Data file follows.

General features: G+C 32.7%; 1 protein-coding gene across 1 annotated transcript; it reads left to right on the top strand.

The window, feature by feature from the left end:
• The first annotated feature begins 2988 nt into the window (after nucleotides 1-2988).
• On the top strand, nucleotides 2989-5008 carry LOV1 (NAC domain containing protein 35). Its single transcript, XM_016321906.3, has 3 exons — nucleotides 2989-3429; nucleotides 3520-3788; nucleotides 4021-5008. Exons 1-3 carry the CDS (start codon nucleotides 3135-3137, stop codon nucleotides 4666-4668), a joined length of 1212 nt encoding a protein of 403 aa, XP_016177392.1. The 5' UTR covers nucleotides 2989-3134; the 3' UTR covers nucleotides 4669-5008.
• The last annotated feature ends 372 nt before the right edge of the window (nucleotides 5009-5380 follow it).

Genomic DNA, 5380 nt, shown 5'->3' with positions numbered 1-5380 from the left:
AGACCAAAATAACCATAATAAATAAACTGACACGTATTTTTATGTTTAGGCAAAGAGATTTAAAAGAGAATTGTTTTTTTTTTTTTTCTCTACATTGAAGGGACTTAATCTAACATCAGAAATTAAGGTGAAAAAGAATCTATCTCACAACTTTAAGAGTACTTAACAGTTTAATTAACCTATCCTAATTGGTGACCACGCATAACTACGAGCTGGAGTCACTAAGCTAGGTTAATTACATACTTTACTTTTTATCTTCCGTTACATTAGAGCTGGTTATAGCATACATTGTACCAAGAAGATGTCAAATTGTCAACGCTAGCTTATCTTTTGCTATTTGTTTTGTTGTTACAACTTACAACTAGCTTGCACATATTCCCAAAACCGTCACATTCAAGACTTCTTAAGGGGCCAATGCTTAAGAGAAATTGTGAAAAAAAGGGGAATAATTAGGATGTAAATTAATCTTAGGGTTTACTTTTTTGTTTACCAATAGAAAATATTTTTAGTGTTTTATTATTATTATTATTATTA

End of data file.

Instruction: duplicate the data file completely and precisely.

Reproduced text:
General features: G+C 32.7%; 1 protein-coding gene across 1 annotated transcript; it reads left to right on the top strand.

The window, feature by feature from the left end:
• The first annotated feature begins 2988 nt into the window (after nucleotides 1-2988).
• On the top strand, nucleotides 2989-5008 carry LOV1 (NAC domain containing protein 35). Its single transcript, XM_016321906.3, has 3 exons — nucleotides 2989-3429; nucleotides 3520-3788; nucleotides 4021-5008. Exons 1-3 carry the CDS (start codon nucleotides 3135-3137, stop codon nucleotides 4666-4668), a joined length of 1212 nt encoding a protein of 403 aa, XP_016177392.1. The 5' UTR covers nucleotides 2989-3134; the 3' UTR covers nucleotides 4669-5008.
• The last annotated feature ends 372 nt before the right edge of the window (nucleotides 5009-5380 follow it).

Genomic DNA, 5380 nt, shown 5'->3' with positions numbered 1-5380 from the left:
AGACCAAAATAACCATAATAAATAAACTGACACGTATTTTTATGTTTAGGCAAAGAGATTTAAAAGAGAATTGTTTTTTTTTTTTTTCTCTACATTGAAGGGACTTAATCTAACATCAGAAATTAAGGTGAAAAAGAATCTATCTCACAACTTTAAGAGTACTTAACAGTTTAATTAACCTATCCTAATTGGTGACCACGCATAACTACGAGCTGGAGTCACTAAGCTAGGTTAATTACATACTTTACTTTTTATCTTCCGTTACATTAGAGCTGGTTATAGCATACATTGTACCAAGAAGATGTCAAATTGTCAACGCTAGCTTATCTTTTGCTATTTGTTTTGTTGTTACAACTTACAACTAGCTTGCACATATTCCCAAAACCGTCACATTCAAGACTTCTTAAGGGGCCAATGCTTAAGAGAAATTGTGAAAAAAAGGGGAATAATTAGGATGTAAATTAATCTTAGGGTTTACTTTTTTGTTTACCAATAGAAAATATTTTTAGTGTTTTATTATTATTATTATTATTA